FROM CIVIL DISTRICT COURT, ORLEANS PARISH NO. 2017-01991,
DIVISION "D" Honorable Nakisha Ervin-Knott, JUDGE
Silverstein, David A. Silverstein COUNSEL FOR
Matthew J. Farley, Richard E. Baudouin COUNSEL FOR THIRD
composed of Judge Edwin A. Lombard, Judge Daniel L. Dysart,
Judge Paula A. Brown)
A. Brown Judge
appeal arises out of an insurance policy coverage dispute
between the insurer, Travelers Casualty and Surety Company of
America ("Travelers") and its insured, The Ville
St. John Owners' Association, Inc. (the
"Association"). Travelers filed a Motion for
Summary Judgment contesting coverage, and the Association
filed a cross-motion for summary judgment. The district court
granted Travelers' motion for summary judgment and denied
the Association's cross-motion; the district court
dismissed, with prejudice, all of the direct action claims
against Travelers. The Association appeals, seeking review of
this judgment. For the reasons set forth below, the district
court's judgment is affirmed.
AND PROCEDURAL HISTORY
Forrest was Trustee for the Jack Thrash Forrest III Trust
(the "Trust"), and the Trust owned unit, number 301
(the "unit"), in a condominium complex managed by
the Association. On March 3, 2016, a fire occurred in the
unit resulting in damage to the unit and to common elements
of the condominium complex. The Association carried a
commercial property insurance policy with Lloyd's,
London, International Insurance Company of Hannover SE
("Lloyd's, London"), and the unit was insured
under the policy. The Association made a claim under the
commercial property insurance policy for payment of losses
suffered as a result of the fire damage to the unit and the
common elements of the complex. Lloyd's, London accepted
coverage for the loss and paid the Association; the payment
to the Association represented specific amounts for repairing
the common elements and, separately, the unit. With the
payments from Lloyd's, London, the Association repaired
the common elements but had insufficient monies to pay for
repairs to the unit. As a result, the Trust filed a Petition
and an Amended and Superseding Petition for Damages against
the Association asserting the following pertinent
Count 1: Breach of Duty under Civil Code article
17. Under La. R.S. La. R.S. 9:1123.112(D), the Association
had the fiduciary, contractual, and legal duty to adjust the
insurance claim reasonably both for itself as well as for the
Trust. To the extent the Association failed to secure
adequate compensation for the loss of both the common
elements and the Trust's condominium, the Association
breached that duty. Further, to the extent the Association
performed minimal repairs within the Trust's unit and did
so in a negligent manner, it has also breached its duties.
18. To the extent the Association failed to secure adequate
compensation to repair the Trust's unit, and to the
extent it negligently repaired the unit, it has proximately
caused the Trust to sustain damages in that the unit remains
damaged and unrepaired.
19. The Association is, therefore, liable to Mr. Forrest (in
his capacity as Trustee) under article 2315 for an amount to
appropriately repair the unit.
Count 2: Failure to Repair under the Louisiana
* * *
23. The Association has failed to "promptly" repair
the Trust's unit and has likewise failed to pay the Trust
the proper amount to repair the damage. This conduct violates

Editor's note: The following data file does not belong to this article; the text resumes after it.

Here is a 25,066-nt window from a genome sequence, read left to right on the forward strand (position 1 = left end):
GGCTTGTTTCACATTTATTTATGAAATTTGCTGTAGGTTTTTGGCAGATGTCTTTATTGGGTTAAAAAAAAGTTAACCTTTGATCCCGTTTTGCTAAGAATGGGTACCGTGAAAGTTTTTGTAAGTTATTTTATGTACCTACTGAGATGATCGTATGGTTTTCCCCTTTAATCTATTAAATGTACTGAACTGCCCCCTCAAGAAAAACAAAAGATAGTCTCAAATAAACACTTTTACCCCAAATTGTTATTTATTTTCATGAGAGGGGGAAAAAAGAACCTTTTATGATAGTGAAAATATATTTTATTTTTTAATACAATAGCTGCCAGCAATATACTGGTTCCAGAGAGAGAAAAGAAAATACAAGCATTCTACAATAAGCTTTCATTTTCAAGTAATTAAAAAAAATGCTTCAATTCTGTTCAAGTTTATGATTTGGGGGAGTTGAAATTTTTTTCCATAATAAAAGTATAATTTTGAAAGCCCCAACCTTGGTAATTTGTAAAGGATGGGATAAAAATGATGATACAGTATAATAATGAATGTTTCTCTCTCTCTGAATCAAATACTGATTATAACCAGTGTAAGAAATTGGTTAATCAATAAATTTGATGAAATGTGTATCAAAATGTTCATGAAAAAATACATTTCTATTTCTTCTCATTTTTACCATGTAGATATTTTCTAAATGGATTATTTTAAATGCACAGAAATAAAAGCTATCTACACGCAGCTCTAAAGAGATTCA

La. R.S. 9:1123.112(G) and renders the Association liable to
Mr. Forrest (in his capacity as Trustee) for the amount to
repair the Trust's unit.
Count 3: Failure to Properly Spend Insurance Funds
under the Louisiana Condominium Act
24. Under La. R.S. 9:1123.112(G), if the condominium is not
repaired or replaced after a fire (when one of the three
exclusive criteria of La. R.S. 9:1123.112(G) occur), a
statutory formula directs how the insurance money must be
* * *
27. The Association violated La. R.S. 9:1123.112(G)'s
statutory formula to the extent it used more of the insurance
funds on the common elements than the insurance company had
attributed in its payment. In that case, it necessarily
violated La. R.S. 9:1123.112(G)'s statutory formula
28. Any failure to properly spend insurance proceeds in
accordance with La. R.S. 9:1123.112(G) renders the
Association liable to Mr. Forrest (in his capacity as
Trustee) for the difference between the insurance
company's attribution of funds and what the Association
later set aside for the unit's repair.
the Association filed a third party demand against Travelers.
Travelers had issued to the Association a Community
Association Management Liability Coverage Policy (the
"Management Policy") that provided coverage for
losses incurred due to directors and officers' alleged
wrongful acts. The Association reported the Trust's
claims to Travelers; Travelers denied coverage, including the
duty to defend.
September 2017, the Association moved for a summary judgment
against Travelers, requesting its third party demand be
granted on the ground that there was coverage under the
Management Policy. In October 2017, Travelers moved for a
summary judgment seeking dismissal of the Association's
third party demand arguing that coverage was excluded under
the policy, and Travelers had no duty to defend the
Association. A hearing on the motions was held on November
17, 2017. On December 7, 2017, the district court denied the
Association's motion for summary judgment, and granted
Travelers' motion for summary judgment, dismissing with
prejudice all claims against Travelers. The Association,
pursuant to La. C.C.P. art. 966(C)(4), requested written
reasons for judgment which were provided by the district
court. In its written reasons, the district court
found that coverage for the Trust's claims was excluded
as "[t]he policy contains a clear and unambiguous
exclusion precluding coverage 'for any claim based upon,
arising out of, directly or indirectly resulting from, in